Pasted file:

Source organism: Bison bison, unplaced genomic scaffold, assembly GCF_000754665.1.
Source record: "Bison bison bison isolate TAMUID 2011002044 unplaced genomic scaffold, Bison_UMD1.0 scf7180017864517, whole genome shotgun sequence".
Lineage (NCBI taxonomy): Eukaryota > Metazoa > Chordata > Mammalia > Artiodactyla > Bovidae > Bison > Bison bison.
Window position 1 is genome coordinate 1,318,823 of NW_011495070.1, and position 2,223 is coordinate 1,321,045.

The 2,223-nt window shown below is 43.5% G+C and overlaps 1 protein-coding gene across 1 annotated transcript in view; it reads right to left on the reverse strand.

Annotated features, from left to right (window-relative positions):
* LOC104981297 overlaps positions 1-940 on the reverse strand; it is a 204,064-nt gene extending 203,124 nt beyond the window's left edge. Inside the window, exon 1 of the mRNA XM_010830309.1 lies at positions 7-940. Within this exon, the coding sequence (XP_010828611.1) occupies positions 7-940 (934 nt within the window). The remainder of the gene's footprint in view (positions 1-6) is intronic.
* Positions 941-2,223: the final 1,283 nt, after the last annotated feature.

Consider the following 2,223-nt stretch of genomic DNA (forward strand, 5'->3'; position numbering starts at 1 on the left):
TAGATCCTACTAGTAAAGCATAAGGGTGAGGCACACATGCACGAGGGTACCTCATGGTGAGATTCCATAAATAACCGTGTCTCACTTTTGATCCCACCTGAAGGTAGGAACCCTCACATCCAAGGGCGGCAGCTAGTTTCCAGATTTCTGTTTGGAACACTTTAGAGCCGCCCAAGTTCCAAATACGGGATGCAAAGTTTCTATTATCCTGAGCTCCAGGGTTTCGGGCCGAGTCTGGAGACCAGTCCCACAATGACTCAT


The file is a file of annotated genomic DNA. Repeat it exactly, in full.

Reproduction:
Source organism: Bison bison, unplaced genomic scaffold, assembly GCF_000754665.1.
Source record: "Bison bison bison isolate TAMUID 2011002044 unplaced genomic scaffold, Bison_UMD1.0 scf7180017864517, whole genome shotgun sequence".
Lineage (NCBI taxonomy): Eukaryota > Metazoa > Chordata > Mammalia > Artiodactyla > Bovidae > Bison > Bison bison.
Window position 1 is genome coordinate 1,318,823 of NW_011495070.1, and position 2,223 is coordinate 1,321,045.

The 2,223-nt window shown below is 43.5% G+C and overlaps 1 protein-coding gene across 1 annotated transcript in view; it reads right to left on the reverse strand.

Annotated features, from left to right (window-relative positions):
* LOC104981297 overlaps positions 1-940 on the reverse strand; it is a 204,064-nt gene extending 203,124 nt beyond the window's left edge. Inside the window, exon 1 of the mRNA XM_010830309.1 lies at positions 7-940. Within this exon, the coding sequence (XP_010828611.1) occupies positions 7-940 (934 nt within the window). The remainder of the gene's footprint in view (positions 1-6) is intronic.
* Positions 941-2,223: the final 1,283 nt, after the last annotated feature.

Consider the following 2,223-nt stretch of genomic DNA (forward strand, 5'->3'; position numbering starts at 1 on the left):
TAGATCCTACTAGTAAAGCATAAGGGTGAGGCACACATGCACGAGGGTACCTCATGGTGAGATTCCATAAATAACCGTGTCTCACTTTTGATCCCACCTGAAGGTAGGAACCCTCACATCCAAGGGCGGCAGCTAGTTTCCAGATTTCTGTTTGGAACACTTTAGAGCCGCCCAAGTTCCAAATACGGGATGCAAAGTTTCTATTATCCTGAGCTCCAGGGTTTCGGGCCGAGTCTGGAGACCAGTCCCACAATGACTCAT